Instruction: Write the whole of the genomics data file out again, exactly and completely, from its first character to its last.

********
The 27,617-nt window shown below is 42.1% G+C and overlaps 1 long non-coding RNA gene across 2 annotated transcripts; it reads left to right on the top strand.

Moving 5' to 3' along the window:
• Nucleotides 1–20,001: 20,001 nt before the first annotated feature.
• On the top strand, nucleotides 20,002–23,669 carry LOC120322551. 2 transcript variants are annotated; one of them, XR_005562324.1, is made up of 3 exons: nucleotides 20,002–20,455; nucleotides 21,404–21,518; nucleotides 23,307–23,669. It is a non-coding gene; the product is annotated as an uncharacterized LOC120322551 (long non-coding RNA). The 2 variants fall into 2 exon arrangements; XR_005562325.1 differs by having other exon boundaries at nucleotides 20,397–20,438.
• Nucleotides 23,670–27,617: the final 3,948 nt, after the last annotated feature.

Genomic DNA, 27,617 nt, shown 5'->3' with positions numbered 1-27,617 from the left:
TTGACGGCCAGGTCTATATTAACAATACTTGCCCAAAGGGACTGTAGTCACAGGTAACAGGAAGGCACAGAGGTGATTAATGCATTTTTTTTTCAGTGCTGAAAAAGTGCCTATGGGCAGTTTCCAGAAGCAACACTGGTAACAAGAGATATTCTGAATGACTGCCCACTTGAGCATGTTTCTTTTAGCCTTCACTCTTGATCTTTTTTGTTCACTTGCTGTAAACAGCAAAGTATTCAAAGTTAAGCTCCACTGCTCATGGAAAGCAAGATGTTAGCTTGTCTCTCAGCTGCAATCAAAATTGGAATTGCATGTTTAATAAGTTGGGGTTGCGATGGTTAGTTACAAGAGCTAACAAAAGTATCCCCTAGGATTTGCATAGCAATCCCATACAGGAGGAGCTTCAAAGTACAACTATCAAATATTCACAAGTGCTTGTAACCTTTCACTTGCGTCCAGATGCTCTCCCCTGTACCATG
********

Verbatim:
The 27,617-nt window shown below is 42.1% G+C and overlaps 1 long non-coding RNA gene across 2 annotated transcripts; it reads left to right on the top strand.

Moving 5' to 3' along the window:
• Nucleotides 1–20,001: 20,001 nt before the first annotated feature.
• On the top strand, nucleotides 20,002–23,669 carry LOC120322551. 2 transcript variants are annotated; one of them, XR_005562324.1, is made up of 3 exons: nucleotides 20,002–20,455; nucleotides 21,404–21,518; nucleotides 23,307–23,669. It is a non-coding gene; the product is annotated as an uncharacterized LOC120322551 (long non-coding RNA). The 2 variants fall into 2 exon arrangements; XR_005562325.1 differs by having other exon boundaries at nucleotides 20,397–20,438.
• Nucleotides 23,670–27,617: the final 3,948 nt, after the last annotated feature.

Genomic DNA, 27,617 nt, shown 5'->3' with positions numbered 1-27,617 from the left:
TTGACGGCCAGGTCTATATTAACAATACTTGCCCAAAGGGACTGTAGTCACAGGTAACAGGAAGGCACAGAGGTGATTAATGCATTTTTTTTTCAGTGCTGAAAAAGTGCCTATGGGCAGTTTCCAGAAGCAACACTGGTAACAAGAGATATTCTGAATGACTGCCCACTTGAGCATGTTTCTTTTAGCCTTCACTCTTGATCTTTTTTGTTCACTTGCTGTAAACAGCAAAGTATTCAAAGTTAAGCTCCACTGCTCATGGAAAGCAAGATGTTAGCTTGTCTCTCAGCTGCAATCAAAATTGGAATTGCATGTTTAATAAGTTGGGGTTGCGATGGTTAGTTACAAGAGCTAACAAAAGTATCCCCTAGGATTTGCATAGCAATCCCATACAGGAGGAGCTTCAAAGTACAACTATCAAATATTCACAAGTGCTTGTAACCTTTCACTTGCGTCCAGATGCTCTCCCCTGTACCATG